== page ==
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Epigenetics: Pollution effects persist for many generations in water fleas

Well, that’s revealing, isn’t it? The evolutionary biologist admits that epigenetics is controversial, not because it can’t be demonstrated (it can) but because it provides competition for “traditional Darwinian inheritance.” Read More ›

Beetle larvae (“superworms”) can survive on waste plastic

Recent evolution? Maybe. Doesn’t sound as though much evolution is needed, actually. Later in the article, it is suggested that the required enzymes may have existed for some time (that is, the plastic is what’s new). Read More ›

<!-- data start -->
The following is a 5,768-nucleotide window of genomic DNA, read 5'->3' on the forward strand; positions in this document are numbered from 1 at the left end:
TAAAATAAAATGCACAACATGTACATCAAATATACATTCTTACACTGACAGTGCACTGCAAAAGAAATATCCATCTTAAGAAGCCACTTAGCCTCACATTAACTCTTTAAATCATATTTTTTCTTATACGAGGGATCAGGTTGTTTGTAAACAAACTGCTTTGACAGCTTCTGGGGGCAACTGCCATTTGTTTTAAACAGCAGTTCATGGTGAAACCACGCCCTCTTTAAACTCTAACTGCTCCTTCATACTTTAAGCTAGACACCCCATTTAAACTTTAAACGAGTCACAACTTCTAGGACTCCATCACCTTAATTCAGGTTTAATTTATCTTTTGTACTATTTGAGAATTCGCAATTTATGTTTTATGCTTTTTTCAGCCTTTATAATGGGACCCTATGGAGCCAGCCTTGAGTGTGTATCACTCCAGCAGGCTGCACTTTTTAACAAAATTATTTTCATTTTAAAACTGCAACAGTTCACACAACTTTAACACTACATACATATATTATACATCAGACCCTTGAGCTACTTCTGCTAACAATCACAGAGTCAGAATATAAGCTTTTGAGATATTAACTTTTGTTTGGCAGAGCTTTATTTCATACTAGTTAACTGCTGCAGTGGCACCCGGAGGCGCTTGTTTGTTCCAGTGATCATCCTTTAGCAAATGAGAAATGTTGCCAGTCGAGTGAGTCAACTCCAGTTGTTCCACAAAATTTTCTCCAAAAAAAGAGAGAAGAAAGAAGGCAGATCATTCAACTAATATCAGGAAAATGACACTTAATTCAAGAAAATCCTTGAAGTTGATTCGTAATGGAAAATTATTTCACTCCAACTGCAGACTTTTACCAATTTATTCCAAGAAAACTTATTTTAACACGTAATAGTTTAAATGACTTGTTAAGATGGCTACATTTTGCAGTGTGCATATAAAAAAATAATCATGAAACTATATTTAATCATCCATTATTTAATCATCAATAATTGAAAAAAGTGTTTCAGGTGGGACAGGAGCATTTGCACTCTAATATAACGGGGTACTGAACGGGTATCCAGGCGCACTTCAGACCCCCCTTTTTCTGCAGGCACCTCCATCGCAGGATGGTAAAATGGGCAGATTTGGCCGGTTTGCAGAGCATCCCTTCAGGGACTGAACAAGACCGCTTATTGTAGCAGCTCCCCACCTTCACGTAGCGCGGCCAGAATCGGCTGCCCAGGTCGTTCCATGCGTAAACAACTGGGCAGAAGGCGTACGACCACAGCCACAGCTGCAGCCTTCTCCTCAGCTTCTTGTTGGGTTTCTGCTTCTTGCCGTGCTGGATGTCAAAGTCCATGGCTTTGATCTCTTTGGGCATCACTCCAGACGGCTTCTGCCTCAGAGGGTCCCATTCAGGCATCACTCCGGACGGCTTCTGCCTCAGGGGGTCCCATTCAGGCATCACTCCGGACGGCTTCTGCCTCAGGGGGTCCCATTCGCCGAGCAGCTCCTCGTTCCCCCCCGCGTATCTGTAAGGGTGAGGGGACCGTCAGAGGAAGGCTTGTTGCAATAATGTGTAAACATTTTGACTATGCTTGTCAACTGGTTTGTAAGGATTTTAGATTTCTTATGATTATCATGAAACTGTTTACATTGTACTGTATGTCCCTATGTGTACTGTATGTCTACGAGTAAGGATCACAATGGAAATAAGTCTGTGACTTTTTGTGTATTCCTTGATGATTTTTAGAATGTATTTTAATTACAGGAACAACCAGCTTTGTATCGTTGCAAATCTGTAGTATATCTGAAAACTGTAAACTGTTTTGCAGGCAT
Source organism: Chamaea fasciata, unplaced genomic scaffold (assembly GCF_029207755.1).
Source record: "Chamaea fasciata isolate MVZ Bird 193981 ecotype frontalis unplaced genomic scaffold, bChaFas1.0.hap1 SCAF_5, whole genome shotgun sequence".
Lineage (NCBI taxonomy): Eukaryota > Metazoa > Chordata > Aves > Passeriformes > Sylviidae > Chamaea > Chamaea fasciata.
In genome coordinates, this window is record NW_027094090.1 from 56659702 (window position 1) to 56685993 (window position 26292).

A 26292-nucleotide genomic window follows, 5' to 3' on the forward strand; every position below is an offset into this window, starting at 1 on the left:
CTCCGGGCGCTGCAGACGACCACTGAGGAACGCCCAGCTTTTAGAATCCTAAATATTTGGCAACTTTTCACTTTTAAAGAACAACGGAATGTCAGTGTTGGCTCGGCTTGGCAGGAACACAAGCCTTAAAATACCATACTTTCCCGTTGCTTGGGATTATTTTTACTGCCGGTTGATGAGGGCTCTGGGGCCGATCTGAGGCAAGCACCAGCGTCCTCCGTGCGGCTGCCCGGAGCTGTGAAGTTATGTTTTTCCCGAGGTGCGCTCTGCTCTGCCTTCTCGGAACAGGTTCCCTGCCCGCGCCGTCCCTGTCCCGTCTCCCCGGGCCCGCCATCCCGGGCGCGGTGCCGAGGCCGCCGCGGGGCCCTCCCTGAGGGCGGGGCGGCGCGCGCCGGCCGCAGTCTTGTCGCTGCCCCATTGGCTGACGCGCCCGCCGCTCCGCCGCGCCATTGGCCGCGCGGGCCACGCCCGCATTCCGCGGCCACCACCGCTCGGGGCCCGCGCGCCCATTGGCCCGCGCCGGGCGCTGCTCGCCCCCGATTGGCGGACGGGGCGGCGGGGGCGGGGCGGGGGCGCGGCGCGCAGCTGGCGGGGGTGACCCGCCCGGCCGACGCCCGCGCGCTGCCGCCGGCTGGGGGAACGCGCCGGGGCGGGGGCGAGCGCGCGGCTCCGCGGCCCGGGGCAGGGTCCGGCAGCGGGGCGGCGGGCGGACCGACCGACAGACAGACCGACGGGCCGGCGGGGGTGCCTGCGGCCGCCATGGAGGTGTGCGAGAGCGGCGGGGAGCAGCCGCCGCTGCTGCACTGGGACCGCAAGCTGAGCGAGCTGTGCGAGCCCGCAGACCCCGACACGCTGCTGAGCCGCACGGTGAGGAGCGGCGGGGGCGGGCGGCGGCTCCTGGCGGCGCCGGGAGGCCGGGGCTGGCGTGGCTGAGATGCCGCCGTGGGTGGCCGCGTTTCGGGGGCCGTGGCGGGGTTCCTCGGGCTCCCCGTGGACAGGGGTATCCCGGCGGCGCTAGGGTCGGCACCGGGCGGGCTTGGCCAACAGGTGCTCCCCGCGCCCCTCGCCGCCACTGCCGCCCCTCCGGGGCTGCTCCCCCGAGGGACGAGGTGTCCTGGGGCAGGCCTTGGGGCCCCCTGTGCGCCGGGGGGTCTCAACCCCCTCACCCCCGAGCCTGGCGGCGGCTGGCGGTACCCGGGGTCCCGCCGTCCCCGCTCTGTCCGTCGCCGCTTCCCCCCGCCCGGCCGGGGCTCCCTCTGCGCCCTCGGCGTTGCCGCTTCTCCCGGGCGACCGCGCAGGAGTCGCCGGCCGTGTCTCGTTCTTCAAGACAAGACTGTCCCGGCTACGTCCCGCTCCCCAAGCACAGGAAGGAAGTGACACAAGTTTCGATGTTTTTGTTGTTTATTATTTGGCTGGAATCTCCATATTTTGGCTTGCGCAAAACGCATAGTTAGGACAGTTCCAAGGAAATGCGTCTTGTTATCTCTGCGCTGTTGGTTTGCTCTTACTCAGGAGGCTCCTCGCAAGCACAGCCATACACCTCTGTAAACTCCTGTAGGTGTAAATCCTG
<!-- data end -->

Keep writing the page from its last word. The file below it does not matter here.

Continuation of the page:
Are synthetic chemicals altering the fabric of our bodies?

It’s certainly worth reflecting on: It’s fair to say that PCBs and fluorocarbons have altered the biochemical composition of the food web and the interior of the human body, and in the case of the PFASs, the water we drink. (Some PFASs can even fall with rain.) These have been swift, sweeping changes over the course of just three or four generations, too quick for the slow-grinding machinery of human evolution to adapt. And yet, PCBs and PFASs are now an integral part of the human story. They pass from species to species, from mother to child. They are present from conception to death, and consumed with daily meals and holy feasts. The presence of PCBs alone shapes how humankind Read More ›